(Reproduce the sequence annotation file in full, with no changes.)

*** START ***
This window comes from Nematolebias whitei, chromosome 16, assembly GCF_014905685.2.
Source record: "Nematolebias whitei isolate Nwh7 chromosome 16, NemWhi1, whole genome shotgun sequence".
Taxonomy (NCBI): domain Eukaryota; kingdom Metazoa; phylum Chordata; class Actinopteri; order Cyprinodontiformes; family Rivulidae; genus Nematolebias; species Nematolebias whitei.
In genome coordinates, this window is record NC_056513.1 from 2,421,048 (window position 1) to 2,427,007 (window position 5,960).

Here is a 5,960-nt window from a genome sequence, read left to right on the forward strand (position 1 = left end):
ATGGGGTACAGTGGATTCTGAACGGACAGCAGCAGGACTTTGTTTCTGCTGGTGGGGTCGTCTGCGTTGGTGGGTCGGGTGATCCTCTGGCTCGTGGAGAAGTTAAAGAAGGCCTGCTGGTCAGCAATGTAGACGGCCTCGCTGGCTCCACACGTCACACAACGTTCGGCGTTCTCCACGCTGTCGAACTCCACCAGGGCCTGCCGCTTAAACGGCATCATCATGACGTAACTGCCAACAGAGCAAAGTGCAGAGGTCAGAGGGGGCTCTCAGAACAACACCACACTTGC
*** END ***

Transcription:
This window comes from Nematolebias whitei, chromosome 16, assembly GCF_014905685.2.
Source record: "Nematolebias whitei isolate Nwh7 chromosome 16, NemWhi1, whole genome shotgun sequence".
Taxonomy (NCBI): domain Eukaryota; kingdom Metazoa; phylum Chordata; class Actinopteri; order Cyprinodontiformes; family Rivulidae; genus Nematolebias; species Nematolebias whitei.
In genome coordinates, this window is record NC_056513.1 from 2,421,048 (window position 1) to 2,427,007 (window position 5,960).

Here is a 5,960-nt window from a genome sequence, read left to right on the forward strand (position 1 = left end):
ATGGGGTACAGTGGATTCTGAACGGACAGCAGCAGGACTTTGTTTCTGCTGGTGGGGTCGTCTGCGTTGGTGGGTCGGGTGATCCTCTGGCTCGTGGAGAAGTTAAAGAAGGCCTGCTGGTCAGCAATGTAGACGGCCTCGCTGGCTCCACACGTCACACAACGTTCGGCGTTCTCCACGCTGTCGAACTCCACCAGGGCCTGCCGCTTAAACGGCATCATCATGACGTAACTGCCAACAGAGCAAAGTGCAGAGGTCAGAGGGGGCTCTCAGAACAACACCACACTTGC